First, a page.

UW ECE Research Showcase 2021
Thursday, March 11 | 4:00 – 6:00 p.m. (PST)
Our 5th annual UW ECE Research Showcase features cutting-edge research projects from our very own electrical and computer engineering graduate students. You’ll have a chance to review their posters, speak with the students and their advisers and learn more about the exciting projects underway across the various labs in the UW ECE department. The Research Showcase is also a perfect opportunity for visiting prospective students to learn more about the department’s research.
This year we have once again elected to hold the event online per state COVID-19 guidelines. Students will be assigned to virtual ‘tables’ with their posters where you can pop in, view their work and ask questions (just like in-person, but without the crowds and from the convenience of your homes). We look forward to seeing you there!
Check out this year’s student research project posters below! Open the PDF and click on an individual project to view full-sized poster. Download PDF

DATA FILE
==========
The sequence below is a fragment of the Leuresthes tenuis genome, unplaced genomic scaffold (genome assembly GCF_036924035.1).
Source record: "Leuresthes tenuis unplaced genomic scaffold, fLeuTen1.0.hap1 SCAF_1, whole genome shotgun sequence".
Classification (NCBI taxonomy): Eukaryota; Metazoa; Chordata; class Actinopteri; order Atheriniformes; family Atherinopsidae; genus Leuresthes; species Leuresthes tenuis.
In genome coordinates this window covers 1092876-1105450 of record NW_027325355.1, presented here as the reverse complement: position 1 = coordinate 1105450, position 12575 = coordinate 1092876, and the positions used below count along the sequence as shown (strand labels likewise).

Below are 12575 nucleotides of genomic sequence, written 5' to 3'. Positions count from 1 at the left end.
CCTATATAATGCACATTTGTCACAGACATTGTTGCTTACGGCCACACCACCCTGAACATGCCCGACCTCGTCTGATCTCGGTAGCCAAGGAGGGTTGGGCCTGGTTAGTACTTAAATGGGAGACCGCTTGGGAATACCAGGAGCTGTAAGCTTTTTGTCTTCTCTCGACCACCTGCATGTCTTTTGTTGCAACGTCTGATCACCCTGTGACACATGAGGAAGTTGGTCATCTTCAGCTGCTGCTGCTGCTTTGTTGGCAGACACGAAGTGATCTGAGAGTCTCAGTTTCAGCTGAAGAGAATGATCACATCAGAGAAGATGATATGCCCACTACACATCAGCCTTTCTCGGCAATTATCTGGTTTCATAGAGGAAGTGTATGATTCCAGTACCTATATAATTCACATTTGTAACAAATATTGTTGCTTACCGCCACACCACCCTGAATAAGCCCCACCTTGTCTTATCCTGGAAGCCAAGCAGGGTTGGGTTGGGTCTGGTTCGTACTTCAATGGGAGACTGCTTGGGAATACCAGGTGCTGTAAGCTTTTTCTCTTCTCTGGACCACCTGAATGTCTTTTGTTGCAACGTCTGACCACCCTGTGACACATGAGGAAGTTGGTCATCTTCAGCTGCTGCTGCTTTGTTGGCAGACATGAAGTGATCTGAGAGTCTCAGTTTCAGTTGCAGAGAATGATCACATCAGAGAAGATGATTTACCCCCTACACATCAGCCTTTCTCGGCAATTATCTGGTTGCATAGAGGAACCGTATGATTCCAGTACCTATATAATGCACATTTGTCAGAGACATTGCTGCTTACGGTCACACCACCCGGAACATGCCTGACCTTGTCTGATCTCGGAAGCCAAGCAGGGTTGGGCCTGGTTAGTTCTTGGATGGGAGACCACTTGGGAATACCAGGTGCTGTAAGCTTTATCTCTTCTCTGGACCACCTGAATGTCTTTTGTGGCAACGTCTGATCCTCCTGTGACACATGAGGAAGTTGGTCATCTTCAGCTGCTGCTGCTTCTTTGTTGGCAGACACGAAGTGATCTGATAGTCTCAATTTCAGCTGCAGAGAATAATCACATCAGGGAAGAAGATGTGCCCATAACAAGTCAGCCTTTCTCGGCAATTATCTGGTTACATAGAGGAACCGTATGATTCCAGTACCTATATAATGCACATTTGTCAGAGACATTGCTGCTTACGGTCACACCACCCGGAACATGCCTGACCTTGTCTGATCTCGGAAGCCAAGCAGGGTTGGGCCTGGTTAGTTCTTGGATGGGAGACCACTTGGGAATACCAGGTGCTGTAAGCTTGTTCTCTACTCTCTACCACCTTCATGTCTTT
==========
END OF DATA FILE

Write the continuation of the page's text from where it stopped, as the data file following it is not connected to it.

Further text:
UW ECE Research Day 2020 – virtual poster exhibit
Check out the interactive poster program below to view individual research projects in more detail!
(Click on a project title or abstract to see a PDF of their poster. For best results, use Chrome or Firefox browsers.) PDF not displaying? – Click Here
ECE Research Day is the department’s premier event for students to showcase the exciting research projects they are working on in labs and groups across all areas of ECE. This is the fourth year that we have offered Research Day at ECE. We created this event as a way to allow our students to present top research in a variety of areas with large-scale societal impact.
The topics covered are ambitious and impressive. They include A.I., medical device technologies, power and energy, transportation, the environment, wireless communications and many more. We have projects that present research on the use of spinal cord stimulation to restore hand functions, walking, and other mobility issues following spinal cord injuries. Other projects cover new metasurface lens designs for creating more compact optical systems for augmented reality visors and a number of other purposes.
We would like to congratulate the students and their advisors on developing these excellent projects that are here on display, and thank you for sharing your research with us. Thank you to our industry friends for your valuable partnership and we look forward to seeing our relationship continue to grow.